The Historical Site consists of a two-story frame house
constructed circa 1840 and extensively renovated in
1941 when flanking hyphens and wings were added to create
the present five-part country house characterized by
its overriding symmetry and neo classically inspired
architectural details. The main house is sited within
a 4.59-acre Environmental Setting that contains mature
landscaping and a small cottage and garage building
from the mid-twentieth century.
The Site is both architecturally and historically significant.
The imposing dwelling has a five-bay main facade with
a centered entrance with a six-panel door flanked by
three-light sidelights and surmounted by a three-light
transom. The entrance surround is composed of wide flat
pilasters supporting a plain entablature above the doorway.
Across the main facade and around the entire house are
symmetrical arrangements of 6/6 double-hung sash windows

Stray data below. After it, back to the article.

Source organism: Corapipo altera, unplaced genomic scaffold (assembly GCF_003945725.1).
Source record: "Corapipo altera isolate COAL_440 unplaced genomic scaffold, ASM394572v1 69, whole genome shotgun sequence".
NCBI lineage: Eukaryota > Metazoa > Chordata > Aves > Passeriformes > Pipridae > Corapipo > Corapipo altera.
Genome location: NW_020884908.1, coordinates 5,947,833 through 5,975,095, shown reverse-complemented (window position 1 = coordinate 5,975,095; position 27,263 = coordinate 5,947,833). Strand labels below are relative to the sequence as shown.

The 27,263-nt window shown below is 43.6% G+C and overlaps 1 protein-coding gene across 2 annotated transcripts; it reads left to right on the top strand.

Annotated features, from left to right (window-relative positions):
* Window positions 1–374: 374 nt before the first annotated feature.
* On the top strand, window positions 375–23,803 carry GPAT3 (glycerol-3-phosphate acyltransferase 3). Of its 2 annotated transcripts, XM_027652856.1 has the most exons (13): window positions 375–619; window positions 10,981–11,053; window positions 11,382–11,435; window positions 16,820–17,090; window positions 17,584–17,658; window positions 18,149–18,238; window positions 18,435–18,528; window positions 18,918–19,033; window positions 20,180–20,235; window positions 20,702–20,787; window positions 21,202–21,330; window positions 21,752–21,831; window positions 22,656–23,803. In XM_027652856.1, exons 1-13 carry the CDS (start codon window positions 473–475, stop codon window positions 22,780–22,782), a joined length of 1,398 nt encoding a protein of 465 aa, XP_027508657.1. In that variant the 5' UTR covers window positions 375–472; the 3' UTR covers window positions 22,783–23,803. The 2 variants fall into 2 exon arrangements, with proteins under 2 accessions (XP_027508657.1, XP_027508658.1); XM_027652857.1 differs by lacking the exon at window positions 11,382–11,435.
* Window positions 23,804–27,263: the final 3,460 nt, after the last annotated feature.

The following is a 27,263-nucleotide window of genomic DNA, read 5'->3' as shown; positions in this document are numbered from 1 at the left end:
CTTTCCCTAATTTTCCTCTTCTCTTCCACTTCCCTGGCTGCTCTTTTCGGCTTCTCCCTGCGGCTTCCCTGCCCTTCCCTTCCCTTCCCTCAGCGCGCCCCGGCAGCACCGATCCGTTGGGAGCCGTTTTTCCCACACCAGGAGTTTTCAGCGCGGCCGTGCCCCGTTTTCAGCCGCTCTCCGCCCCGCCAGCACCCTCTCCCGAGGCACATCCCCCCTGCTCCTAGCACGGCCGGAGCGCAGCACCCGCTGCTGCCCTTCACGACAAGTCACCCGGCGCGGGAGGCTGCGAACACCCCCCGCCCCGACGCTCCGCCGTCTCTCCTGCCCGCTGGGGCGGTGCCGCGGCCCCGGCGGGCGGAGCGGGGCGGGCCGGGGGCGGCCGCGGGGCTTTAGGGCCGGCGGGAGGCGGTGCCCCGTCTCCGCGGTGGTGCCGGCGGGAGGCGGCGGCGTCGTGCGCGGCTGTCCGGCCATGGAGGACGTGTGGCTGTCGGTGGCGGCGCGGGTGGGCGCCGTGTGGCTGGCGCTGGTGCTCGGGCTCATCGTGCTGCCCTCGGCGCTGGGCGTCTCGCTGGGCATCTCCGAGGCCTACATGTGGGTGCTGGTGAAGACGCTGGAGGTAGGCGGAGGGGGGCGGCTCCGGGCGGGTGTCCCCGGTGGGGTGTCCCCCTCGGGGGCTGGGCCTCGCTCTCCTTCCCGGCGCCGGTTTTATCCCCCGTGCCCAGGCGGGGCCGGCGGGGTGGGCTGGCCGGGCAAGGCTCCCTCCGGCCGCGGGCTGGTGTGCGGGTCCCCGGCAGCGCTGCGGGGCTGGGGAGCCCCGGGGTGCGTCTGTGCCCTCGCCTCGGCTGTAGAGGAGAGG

with plain board surrounds and louvered shutters. The
main block sits on a high brick foundation and the entire
house is sheathed in narrow, flush-board wood siding.
Below the shallow slate-covered hipped roof is an overhanging
cornice with modillions and a wide frieze.
property is historically significant not only because
it retains features from the 1840s, with a full Georgian
plan typical of the period, but also because the dimensions
of the main block may date from an earlier house on
the site listed in the 1798 Federal Direct Tax. The
house is recognized for its long association with the
Brooke family, which owned and resided at the property
from 1793 through 1941 and for its association with
William H. Tuck (The current Perrywood subdivision resides
on what was known as the Tuck Farm) who purchased the
house in 1941. William H. Tuck, who renovated the house
in 1941, was involved in international business and
banking concerns, and in public service, particularly
in overseas relief efforts during World War I (The house
was a built-in bomb shelter) and World War II. Tuck
served as Director-General of the International Refugee
Organization, an agency of the United Nations from 1947-1949.
can be surmised that the street naming convention of
Perrywood came about from the large quantity of waterfowl
that came to call this area home throughout the year.
Each street within Perrywood carries the name of migratory
and indigenous fowl. The large open water areas currently
serve as nesting and resting places for these birds.